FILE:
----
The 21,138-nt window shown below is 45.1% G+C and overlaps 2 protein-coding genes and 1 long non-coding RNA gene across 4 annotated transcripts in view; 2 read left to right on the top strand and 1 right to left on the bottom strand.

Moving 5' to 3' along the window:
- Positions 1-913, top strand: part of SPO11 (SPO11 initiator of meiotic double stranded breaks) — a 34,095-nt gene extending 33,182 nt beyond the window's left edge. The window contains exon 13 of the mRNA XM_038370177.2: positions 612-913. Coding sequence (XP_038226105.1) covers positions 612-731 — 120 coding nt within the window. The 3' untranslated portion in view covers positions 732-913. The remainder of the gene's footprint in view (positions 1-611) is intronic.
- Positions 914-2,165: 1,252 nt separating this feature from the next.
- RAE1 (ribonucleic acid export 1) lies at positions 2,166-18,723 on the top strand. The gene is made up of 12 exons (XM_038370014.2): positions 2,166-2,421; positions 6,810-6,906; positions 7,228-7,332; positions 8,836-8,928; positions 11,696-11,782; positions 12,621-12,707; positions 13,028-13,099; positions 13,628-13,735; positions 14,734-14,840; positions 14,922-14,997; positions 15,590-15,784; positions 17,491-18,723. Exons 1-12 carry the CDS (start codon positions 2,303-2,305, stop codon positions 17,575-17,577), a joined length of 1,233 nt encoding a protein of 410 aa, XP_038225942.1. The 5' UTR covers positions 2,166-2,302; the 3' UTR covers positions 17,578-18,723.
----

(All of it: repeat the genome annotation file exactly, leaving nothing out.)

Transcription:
The 21,138-nt window shown below is 45.1% G+C and overlaps 2 protein-coding genes and 1 long non-coding RNA gene across 4 annotated transcripts in view; 2 read left to right on the top strand and 1 right to left on the bottom strand.

Moving 5' to 3' along the window:
- Positions 1-913, top strand: part of SPO11 (SPO11 initiator of meiotic double stranded breaks) — a 34,095-nt gene extending 33,182 nt beyond the window's left edge. The window contains exon 13 of the mRNA XM_038370177.2: positions 612-913. Coding sequence (XP_038226105.1) covers positions 612-731 — 120 coding nt within the window. The 3' untranslated portion in view covers positions 732-913. The remainder of the gene's footprint in view (positions 1-611) is intronic.
- Positions 914-2,165: 1,252 nt separating this feature from the next.
- RAE1 (ribonucleic acid export 1) lies at positions 2,166-18,723 on the top strand. The gene is made up of 12 exons (XM_038370014.2): positions 2,166-2,421; positions 6,810-6,906; positions 7,228-7,332; positions 8,836-8,928; positions 11,696-11,782; positions 12,621-12,707; positions 13,028-13,099; positions 13,628-13,735; positions 14,734-14,840; positions 14,922-14,997; positions 15,590-15,784; positions 17,491-18,723. Exons 1-12 carry the CDS (start codon positions 2,303-2,305, stop codon positions 17,575-17,577), a joined length of 1,233 nt encoding a protein of 410 aa, XP_038225942.1. The 5' UTR covers positions 2,166-2,302; the 3' UTR covers positions 17,578-18,723.